Jerry Kremer

America fails when innocents suffer


I must confess that the older I get, the more time I spend thinking about all of the crises our country has endured in my lifetime. I was a young boy when America was going through the horrors of World War II. As I progressed from career to career, the nation had to deal with wars in Korea and Vietnam and the tragedy of the Sept. 11 terrorist attack. All of these events had one thing in common. The people of America were totally united and determined to fight our enemies.
I think of those challenging days and contrast them with the nation’s response to the coronavirus disaster. If you look at a national map showing the vaccination rates of the states, it looks almost identical to a political map highlighting the red states and blue states. With a few exceptions, the states populated by a majority of registered Republicans have the lowest rate of vaccinations, in contrast to states dominated by Democrats.
If you look at states like New York, Rhode Island, Maine, New Hampshire and New Jersey, the vaccination rates are in the 66 to 70 percent range. Most of the time those states support Democratic candidates over their Republican challengers. In sharp contrast, states such as Wyoming, Idaho, North Dakota, West Virginia, Mississippi and Alaska are in the 40 per cent range. All of those states are considered solidly Republican. While crowded hospital intensive-care units are a distant memory for New Yorkers, people are dying in record numbers in red states for the sake of partisan politics.
Not a day goes by without a story about some red state governor screaming about vaccine mandates and telling his or her citizens that it is their choice whether to get vaccinated or not for Covid protection. The irony of the state resistance to vaccinations is that all of their schoolchildren have been required to get a series of vaccinations in order to attend their local schools.
I contrast the craziness of these grandstanding politicians with stories from across the Atlantic Ocean. Recent reports from overseas highlight the fact that many of those countries are far ahead of the U.S. in vaccinating their residents. Portugal is a good example, because their vaccination rates tell an interesting story. According to the Wall Street Journal, close to 100 percent of people over age 50 in Portugal have received at least one vaccine dose. For those between ages 25 and 49, the rate is 95 percent. To date, 89 percent of the entire population of 10 million has had at least one dose. And Portugal’s high numbers are surpassed by the United Arab Emirates, which exerts strong control over its residents.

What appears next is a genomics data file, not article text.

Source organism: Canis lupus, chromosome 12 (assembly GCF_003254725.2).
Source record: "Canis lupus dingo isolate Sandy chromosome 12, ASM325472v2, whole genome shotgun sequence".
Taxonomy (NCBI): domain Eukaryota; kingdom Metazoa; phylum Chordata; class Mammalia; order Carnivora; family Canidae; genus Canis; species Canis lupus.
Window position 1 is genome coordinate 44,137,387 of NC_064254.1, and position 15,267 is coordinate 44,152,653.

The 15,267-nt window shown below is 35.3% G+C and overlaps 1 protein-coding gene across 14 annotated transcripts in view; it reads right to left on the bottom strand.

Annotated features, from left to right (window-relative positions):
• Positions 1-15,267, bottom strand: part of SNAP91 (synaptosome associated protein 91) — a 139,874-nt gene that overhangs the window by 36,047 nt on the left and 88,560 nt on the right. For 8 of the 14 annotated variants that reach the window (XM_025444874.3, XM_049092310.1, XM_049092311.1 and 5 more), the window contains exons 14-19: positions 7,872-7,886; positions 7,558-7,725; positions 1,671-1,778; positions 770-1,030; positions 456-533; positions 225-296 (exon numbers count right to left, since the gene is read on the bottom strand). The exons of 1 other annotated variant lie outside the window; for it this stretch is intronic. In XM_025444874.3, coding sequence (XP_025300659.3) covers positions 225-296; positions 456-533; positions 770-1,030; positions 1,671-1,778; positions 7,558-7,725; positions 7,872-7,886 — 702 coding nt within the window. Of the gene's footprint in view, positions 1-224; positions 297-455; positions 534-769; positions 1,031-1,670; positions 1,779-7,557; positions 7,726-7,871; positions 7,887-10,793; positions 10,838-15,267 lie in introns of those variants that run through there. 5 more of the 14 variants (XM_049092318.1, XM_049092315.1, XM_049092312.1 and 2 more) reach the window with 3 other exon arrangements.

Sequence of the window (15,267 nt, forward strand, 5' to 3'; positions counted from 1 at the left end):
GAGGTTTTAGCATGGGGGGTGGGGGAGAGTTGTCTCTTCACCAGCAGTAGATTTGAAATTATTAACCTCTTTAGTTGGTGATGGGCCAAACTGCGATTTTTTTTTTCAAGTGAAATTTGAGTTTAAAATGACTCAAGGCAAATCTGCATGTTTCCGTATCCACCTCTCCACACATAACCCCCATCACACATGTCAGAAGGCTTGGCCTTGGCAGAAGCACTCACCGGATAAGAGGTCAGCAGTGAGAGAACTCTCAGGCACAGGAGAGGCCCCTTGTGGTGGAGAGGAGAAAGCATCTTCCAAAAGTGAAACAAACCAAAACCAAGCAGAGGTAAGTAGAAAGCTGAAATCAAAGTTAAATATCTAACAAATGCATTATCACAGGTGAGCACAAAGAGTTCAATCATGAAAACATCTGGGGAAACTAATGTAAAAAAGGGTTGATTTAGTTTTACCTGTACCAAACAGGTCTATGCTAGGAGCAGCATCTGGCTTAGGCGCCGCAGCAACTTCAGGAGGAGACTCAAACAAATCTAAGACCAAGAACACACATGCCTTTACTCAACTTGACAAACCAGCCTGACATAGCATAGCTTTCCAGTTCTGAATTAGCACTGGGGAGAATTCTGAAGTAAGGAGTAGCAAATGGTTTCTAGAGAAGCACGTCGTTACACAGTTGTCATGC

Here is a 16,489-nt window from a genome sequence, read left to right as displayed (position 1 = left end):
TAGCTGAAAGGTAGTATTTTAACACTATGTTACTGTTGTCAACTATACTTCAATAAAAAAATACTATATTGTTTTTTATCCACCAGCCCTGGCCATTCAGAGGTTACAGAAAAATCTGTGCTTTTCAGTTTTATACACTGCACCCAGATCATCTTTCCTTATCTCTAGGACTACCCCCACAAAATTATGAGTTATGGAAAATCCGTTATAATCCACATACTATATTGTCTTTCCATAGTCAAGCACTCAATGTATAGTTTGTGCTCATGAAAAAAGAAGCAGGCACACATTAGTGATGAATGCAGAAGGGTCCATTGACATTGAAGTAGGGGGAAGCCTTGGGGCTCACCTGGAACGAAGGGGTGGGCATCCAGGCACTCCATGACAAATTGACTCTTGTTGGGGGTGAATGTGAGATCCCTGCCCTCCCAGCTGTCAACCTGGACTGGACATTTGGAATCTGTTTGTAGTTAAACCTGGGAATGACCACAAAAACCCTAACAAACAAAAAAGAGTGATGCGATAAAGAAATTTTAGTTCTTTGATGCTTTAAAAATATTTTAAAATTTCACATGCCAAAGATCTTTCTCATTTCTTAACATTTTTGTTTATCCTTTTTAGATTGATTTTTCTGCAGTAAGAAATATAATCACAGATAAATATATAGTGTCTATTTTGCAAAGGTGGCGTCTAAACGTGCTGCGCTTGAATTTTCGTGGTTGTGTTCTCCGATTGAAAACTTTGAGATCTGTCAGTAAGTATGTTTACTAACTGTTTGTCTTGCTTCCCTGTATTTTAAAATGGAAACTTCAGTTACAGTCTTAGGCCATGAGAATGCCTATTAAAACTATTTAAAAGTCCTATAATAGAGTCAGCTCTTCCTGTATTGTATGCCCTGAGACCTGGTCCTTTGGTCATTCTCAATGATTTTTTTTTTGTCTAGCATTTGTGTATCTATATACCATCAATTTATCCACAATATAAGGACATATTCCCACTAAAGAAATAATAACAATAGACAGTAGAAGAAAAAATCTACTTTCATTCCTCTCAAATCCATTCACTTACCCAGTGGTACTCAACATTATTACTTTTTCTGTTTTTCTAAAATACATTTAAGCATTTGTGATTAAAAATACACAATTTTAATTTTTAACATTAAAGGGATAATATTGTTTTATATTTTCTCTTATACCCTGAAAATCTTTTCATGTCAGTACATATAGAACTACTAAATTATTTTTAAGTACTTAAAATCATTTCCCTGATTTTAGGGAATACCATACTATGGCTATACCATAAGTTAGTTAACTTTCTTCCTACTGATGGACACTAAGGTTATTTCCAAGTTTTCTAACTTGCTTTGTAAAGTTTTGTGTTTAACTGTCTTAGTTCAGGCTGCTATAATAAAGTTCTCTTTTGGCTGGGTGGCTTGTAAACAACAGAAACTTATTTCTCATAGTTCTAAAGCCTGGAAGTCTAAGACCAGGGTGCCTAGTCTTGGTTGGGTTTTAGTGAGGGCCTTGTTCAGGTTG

The owner of a souvenir shop in Lisbon, Portugal, stated the best case for why our red states should be pushing for their people to be vaccinated. “I need tourists,” said Paula Margues. “Otherwise I have no business.” Places like Wyoming, Idaho, North Dakota and Alaska need tourism to keep their economies stable, and they spend millions each year to attract visitors. Instead of pushing for a healthy populace, their leaders spend most of their days battling federal mandates and looking for ways to attract the approval of former President Donald Trump.
There is another ironic twist to the red state resistance to vaccinations. Most of the people who are dying of Covid are also their favored voters. While the overall death numbers are small in comparison with the Eastern states, red state governors are allowing their people to suffer needlessly because of government inaction and the numerous false claims of anti-vaccine groups. This is pure government malpractice.
I hope that in the not-too-distant future, the coronavirus pandemic will become nothing but a memory. But the partisan bickering over a life-or-death solution will be recorded as one of the bleakest times in the history of our country. Our citizens have every right to stand up for their personal beliefs, but not at the expense of millions of people whose lives were lost because politics got in the way.

Jerry Kremer was a state assemblyman for 23 years, and chaired the Assembly’s Ways and Means Committee for 12 years. He now heads Empire Government Strategies, a business development and legislative strategy firm. Comments about this column?